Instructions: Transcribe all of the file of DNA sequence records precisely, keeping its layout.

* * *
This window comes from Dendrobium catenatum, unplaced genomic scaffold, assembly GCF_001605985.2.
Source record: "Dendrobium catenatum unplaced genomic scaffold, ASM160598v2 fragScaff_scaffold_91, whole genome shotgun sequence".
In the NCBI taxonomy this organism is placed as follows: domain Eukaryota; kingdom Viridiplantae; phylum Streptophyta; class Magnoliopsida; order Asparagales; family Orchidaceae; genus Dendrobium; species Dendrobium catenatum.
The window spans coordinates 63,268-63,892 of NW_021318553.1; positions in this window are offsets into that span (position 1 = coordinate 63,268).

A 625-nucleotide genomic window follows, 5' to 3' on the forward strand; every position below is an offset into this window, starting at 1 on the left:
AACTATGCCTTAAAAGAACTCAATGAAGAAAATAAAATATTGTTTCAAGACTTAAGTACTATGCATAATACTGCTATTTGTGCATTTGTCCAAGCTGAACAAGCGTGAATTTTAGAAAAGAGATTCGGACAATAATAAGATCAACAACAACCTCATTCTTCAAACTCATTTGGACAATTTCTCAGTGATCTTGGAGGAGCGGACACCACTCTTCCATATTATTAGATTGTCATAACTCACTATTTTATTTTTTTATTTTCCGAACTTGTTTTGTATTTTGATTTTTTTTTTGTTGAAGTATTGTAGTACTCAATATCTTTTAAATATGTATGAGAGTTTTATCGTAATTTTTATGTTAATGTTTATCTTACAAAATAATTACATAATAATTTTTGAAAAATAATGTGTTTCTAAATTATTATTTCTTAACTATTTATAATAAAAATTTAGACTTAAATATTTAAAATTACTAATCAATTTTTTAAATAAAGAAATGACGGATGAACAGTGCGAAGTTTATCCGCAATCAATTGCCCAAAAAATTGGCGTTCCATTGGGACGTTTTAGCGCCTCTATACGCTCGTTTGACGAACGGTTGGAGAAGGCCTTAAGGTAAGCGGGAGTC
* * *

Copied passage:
This window comes from Dendrobium catenatum, unplaced genomic scaffold, assembly GCF_001605985.2.
Source record: "Dendrobium catenatum unplaced genomic scaffold, ASM160598v2 fragScaff_scaffold_91, whole genome shotgun sequence".
In the NCBI taxonomy this organism is placed as follows: domain Eukaryota; kingdom Viridiplantae; phylum Streptophyta; class Magnoliopsida; order Asparagales; family Orchidaceae; genus Dendrobium; species Dendrobium catenatum.
The window spans coordinates 63,268-63,892 of NW_021318553.1; positions in this window are offsets into that span (position 1 = coordinate 63,268).

A 625-nucleotide genomic window follows, 5' to 3' on the forward strand; every position below is an offset into this window, starting at 1 on the left:
AACTATGCCTTAAAAGAACTCAATGAAGAAAATAAAATATTGTTTCAAGACTTAAGTACTATGCATAATACTGCTATTTGTGCATTTGTCCAAGCTGAACAAGCGTGAATTTTAGAAAAGAGATTCGGACAATAATAAGATCAACAACAACCTCATTCTTCAAACTCATTTGGACAATTTCTCAGTGATCTTGGAGGAGCGGACACCACTCTTCCATATTATTAGATTGTCATAACTCACTATTTTATTTTTTTATTTTCCGAACTTGTTTTGTATTTTGATTTTTTTTTTGTTGAAGTATTGTAGTACTCAATATCTTTTAAATATGTATGAGAGTTTTATCGTAATTTTTATGTTAATGTTTATCTTACAAAATAATTACATAATAATTTTTGAAAAATAATGTGTTTCTAAATTATTATTTCTTAACTATTTATAATAAAAATTTAGACTTAAATATTTAAAATTACTAATCAATTTTTTAAATAAAGAAATGACGGATGAACAGTGCGAAGTTTATCCGCAATCAATTGCCCAAAAAATTGGCGTTCCATTGGGACGTTTTAGCGCCTCTATACGCTCGTTTGACGAACGGTTGGAGAAGGCCTTAAGGTAAGCGGGAGTC